Patterns of diet overlap between populations of non‐indigenous and native fishes in shallow ponds

Patterns of diet overlap between populations of non‐indigenous and native fishes in shallow ponds No significant differences in the diet composition were detected for any of the populations of four non‐indigenous fish species (brown bullhead Ameiurus nebulosus, pumpkinseed Lepomis gibbosus, topmouth gudgeon Pseudorasbora parva and eastern mudminnow Umbra pygmaea) and two native fish species (gudgeon Gobio gobio and roach Rutilus rutilus), between two small shallow ponds and between habitats within the ponds, during late summer. Based on diet composition, groups of size classes within species (’functional groups‘) were distinguished. For most functional group combinations of exotic fishes, diet overlap values were low. Although chironomid larvae formed the most important food source, differential consumption of chironomid size classes allowed an important degree of niche differentiation between non‐indigenous fishes. In contrast, high diet overlap was found between the functional groups of indigenous gudgeon and of several non‐indigenous fishes, indicating a high potential for interspecific exploitative competition. The diet of roach consisted almost entirely of non‐animal remains (detritus and plant material). The high proportion of such low‐energy food in the diet of this species may be indicative for a competition induced niche shift to suboptimal food sources. http://www.deepdyve.com/assets/images/DeepDyve-Logo-lg.png Journal of Fish Biology Wiley

Patterns of diet overlap between populations of non‐indigenous and native fishes in shallow ponds

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Publisher
Wiley
Copyright
Copyright © 2002 Wiley Subscription Services, Inc., A Wiley Company
ISSN
0022-1112
eISSN
1095-8649
DOI
10.1111/j.1095-8649.2002.tb02464.x
Publisher site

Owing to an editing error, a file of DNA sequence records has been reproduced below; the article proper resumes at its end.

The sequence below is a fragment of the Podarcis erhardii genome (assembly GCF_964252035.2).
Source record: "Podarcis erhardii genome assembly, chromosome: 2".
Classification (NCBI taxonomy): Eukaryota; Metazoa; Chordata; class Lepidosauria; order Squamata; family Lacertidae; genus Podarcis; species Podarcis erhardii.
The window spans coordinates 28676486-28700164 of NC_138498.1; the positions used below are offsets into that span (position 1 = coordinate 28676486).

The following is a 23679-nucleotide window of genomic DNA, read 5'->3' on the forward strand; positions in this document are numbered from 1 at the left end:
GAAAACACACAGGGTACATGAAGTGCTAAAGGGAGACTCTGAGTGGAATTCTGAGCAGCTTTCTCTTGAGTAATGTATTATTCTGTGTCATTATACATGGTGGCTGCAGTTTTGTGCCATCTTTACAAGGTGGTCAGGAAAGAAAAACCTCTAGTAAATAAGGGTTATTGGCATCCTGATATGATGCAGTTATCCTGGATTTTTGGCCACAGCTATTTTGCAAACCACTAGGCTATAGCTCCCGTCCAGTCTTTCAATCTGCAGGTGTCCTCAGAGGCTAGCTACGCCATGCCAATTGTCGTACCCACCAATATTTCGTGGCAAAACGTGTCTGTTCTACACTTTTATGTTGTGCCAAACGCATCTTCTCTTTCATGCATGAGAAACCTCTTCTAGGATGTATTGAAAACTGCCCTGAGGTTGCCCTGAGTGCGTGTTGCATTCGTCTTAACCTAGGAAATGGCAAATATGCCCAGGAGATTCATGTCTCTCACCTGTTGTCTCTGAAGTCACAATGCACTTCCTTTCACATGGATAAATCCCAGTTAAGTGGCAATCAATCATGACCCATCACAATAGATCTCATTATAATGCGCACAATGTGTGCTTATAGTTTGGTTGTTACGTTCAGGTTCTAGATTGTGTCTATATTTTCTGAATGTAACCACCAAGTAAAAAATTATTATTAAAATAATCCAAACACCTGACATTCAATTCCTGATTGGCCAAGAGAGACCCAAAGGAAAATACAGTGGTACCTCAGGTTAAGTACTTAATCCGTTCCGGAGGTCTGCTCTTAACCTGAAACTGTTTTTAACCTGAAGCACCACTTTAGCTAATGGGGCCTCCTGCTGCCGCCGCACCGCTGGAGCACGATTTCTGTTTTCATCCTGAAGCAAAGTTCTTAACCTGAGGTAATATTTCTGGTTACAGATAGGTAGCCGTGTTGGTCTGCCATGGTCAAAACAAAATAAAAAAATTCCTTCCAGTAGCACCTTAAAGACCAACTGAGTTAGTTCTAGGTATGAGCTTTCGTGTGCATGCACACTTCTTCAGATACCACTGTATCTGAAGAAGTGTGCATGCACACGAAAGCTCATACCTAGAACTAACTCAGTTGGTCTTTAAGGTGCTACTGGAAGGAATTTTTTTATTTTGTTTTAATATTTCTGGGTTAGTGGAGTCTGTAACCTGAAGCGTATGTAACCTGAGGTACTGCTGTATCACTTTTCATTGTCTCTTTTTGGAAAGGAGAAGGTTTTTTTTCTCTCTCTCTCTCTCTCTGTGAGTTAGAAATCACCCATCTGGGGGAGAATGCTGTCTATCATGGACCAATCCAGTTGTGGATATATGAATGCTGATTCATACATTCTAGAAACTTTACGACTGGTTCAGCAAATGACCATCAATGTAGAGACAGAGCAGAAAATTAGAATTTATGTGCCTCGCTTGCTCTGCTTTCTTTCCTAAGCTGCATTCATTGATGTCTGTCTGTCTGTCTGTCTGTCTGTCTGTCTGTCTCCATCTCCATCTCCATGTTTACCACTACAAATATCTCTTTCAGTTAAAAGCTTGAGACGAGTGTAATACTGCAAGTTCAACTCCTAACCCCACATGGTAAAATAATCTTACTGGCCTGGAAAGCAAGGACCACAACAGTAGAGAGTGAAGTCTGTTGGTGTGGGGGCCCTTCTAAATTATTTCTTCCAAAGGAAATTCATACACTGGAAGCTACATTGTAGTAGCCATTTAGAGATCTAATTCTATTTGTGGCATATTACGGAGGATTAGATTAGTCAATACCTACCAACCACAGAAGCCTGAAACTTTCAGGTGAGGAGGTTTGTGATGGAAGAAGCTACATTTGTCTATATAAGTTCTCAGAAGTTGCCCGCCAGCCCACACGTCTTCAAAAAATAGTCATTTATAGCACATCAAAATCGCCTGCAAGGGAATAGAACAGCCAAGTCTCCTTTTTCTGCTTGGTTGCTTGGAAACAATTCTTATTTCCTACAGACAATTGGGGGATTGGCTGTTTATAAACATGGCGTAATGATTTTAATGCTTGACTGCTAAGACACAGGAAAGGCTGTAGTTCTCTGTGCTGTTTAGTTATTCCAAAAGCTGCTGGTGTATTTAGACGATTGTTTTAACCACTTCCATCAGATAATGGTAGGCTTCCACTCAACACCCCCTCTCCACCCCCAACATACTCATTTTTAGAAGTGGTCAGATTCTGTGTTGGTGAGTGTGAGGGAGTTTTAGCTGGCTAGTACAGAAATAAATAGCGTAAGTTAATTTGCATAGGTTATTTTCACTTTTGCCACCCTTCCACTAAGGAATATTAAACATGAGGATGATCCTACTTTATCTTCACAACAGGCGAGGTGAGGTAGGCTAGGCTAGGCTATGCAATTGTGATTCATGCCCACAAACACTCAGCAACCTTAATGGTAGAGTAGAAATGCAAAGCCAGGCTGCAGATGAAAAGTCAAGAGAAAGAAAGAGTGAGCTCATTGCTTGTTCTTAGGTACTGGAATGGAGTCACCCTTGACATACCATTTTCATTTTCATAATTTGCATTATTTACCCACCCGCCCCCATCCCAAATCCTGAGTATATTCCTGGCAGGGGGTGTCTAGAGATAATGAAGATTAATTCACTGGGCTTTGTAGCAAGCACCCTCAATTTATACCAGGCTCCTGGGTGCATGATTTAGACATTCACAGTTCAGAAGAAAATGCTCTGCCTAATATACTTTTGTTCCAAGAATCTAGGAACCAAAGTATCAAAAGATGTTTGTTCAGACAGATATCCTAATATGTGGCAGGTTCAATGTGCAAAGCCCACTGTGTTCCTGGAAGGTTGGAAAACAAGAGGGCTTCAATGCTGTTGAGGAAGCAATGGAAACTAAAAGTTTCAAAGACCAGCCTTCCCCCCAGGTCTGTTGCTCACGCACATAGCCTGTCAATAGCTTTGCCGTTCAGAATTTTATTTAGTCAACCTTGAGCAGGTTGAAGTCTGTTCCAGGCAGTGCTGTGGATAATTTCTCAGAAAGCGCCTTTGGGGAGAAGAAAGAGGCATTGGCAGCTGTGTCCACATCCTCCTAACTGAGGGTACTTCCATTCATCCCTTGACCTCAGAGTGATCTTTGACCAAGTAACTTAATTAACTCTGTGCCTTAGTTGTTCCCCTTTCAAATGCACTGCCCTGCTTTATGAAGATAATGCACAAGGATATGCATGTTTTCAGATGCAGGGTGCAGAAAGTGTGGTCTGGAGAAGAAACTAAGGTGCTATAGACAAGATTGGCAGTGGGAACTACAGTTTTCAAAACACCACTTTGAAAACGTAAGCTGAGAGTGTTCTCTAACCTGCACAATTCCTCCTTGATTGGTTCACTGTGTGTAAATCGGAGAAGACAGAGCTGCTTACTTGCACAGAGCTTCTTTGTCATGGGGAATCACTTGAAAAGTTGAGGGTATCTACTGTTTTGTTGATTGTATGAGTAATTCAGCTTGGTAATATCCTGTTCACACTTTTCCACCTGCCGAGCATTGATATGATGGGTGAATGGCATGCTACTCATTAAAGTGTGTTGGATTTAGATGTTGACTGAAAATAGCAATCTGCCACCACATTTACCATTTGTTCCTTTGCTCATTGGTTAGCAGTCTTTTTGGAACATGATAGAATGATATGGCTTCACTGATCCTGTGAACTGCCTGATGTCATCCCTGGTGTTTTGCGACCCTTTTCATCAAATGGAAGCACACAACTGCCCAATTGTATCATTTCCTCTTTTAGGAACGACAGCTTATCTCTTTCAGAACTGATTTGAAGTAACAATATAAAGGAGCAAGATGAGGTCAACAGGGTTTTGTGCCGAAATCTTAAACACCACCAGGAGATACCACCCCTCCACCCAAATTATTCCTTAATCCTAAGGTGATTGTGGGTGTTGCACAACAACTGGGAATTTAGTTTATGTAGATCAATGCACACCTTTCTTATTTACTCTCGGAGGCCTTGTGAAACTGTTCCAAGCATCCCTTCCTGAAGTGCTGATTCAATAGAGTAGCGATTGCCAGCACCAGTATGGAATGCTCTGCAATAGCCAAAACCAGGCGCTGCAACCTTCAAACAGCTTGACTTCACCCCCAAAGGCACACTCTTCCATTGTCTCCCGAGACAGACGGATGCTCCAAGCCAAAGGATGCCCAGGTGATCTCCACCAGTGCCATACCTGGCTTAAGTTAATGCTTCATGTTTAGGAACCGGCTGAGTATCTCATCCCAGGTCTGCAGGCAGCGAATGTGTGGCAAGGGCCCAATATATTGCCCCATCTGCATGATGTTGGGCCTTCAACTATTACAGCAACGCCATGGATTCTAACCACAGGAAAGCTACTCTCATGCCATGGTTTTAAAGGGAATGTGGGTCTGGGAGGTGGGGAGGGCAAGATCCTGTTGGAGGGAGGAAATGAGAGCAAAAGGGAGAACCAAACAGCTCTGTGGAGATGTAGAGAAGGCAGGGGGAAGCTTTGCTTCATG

See Article on Publisher Site

Abstract

No significant differences in the diet composition were detected for any of the populations of four non‐indigenous fish species (brown bullhead Ameiurus nebulosus, pumpkinseed Lepomis gibbosus, topmouth gudgeon Pseudorasbora parva and eastern mudminnow Umbra pygmaea) and two native fish species (gudgeon Gobio gobio and roach Rutilus rutilus), between two small shallow ponds and between habitats within the ponds, during late summer. Based on diet composition, groups of size classes within species (’functional groups‘) were distinguished. For most functional group combinations of exotic fishes, diet overlap values were low. Although chironomid larvae formed the most important food source, differential consumption of chironomid size classes allowed an important degree of niche differentiation between non‐indigenous fishes. In contrast, high diet overlap was found between the functional groups of indigenous gudgeon and of several non‐indigenous fishes, indicating a high potential for interspecific exploitative competition. The diet of roach consisted almost entirely of non‐animal remains (detritus and plant material). The high proportion of such low‐energy food in the diet of this species may be indicative for a competition induced niche shift to suboptimal food sources.

Journal

Journal of Fish BiologyWiley

Published: Nov 1, 2002

References

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